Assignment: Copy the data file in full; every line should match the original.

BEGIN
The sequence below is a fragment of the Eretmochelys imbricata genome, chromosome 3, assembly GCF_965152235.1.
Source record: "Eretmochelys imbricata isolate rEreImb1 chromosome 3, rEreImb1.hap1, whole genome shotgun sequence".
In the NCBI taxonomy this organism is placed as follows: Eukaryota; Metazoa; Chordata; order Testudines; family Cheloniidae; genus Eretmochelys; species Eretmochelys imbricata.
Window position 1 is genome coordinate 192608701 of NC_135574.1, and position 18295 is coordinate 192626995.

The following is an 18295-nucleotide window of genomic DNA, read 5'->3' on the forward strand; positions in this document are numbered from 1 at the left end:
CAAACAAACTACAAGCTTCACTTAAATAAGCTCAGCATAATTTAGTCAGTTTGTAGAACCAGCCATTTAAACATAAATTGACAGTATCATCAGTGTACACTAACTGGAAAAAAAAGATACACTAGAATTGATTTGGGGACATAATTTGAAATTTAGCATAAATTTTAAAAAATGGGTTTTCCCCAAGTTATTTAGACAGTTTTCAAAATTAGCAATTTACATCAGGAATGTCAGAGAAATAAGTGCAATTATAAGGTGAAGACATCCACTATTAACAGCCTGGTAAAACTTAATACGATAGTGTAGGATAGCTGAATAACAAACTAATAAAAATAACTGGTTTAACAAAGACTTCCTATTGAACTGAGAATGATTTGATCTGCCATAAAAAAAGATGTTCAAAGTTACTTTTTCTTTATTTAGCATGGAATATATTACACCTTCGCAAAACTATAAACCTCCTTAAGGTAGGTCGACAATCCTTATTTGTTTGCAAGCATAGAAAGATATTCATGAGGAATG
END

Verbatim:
The sequence below is a fragment of the Eretmochelys imbricata genome, chromosome 3, assembly GCF_965152235.1.
Source record: "Eretmochelys imbricata isolate rEreImb1 chromosome 3, rEreImb1.hap1, whole genome shotgun sequence".
In the NCBI taxonomy this organism is placed as follows: Eukaryota; Metazoa; Chordata; order Testudines; family Cheloniidae; genus Eretmochelys; species Eretmochelys imbricata.
Window position 1 is genome coordinate 192608701 of NC_135574.1, and position 18295 is coordinate 192626995.

The following is an 18295-nucleotide window of genomic DNA, read 5'->3' on the forward strand; positions in this document are numbered from 1 at the left end:
CAAACAAACTACAAGCTTCACTTAAATAAGCTCAGCATAATTTAGTCAGTTTGTAGAACCAGCCATTTAAACATAAATTGACAGTATCATCAGTGTACACTAACTGGAAAAAAAAGATACACTAGAATTGATTTGGGGACATAATTTGAAATTTAGCATAAATTTTAAAAAATGGGTTTTCCCCAAGTTATTTAGACAGTTTTCAAAATTAGCAATTTACATCAGGAATGTCAGAGAAATAAGTGCAATTATAAGGTGAAGACATCCACTATTAACAGCCTGGTAAAACTTAATACGATAGTGTAGGATAGCTGAATAACAAACTAATAAAAATAACTGGTTTAACAAAGACTTCCTATTGAACTGAGAATGATTTGATCTGCCATAAAAAAAGATGTTCAAAGTTACTTTTTCTTTATTTAGCATGGAATATATTACACCTTCGCAAAACTATAAACCTCCTTAAGGTAGGTCGACAATCCTTATTTGTTTGCAAGCATAGAAAGATATTCATGAGGAATG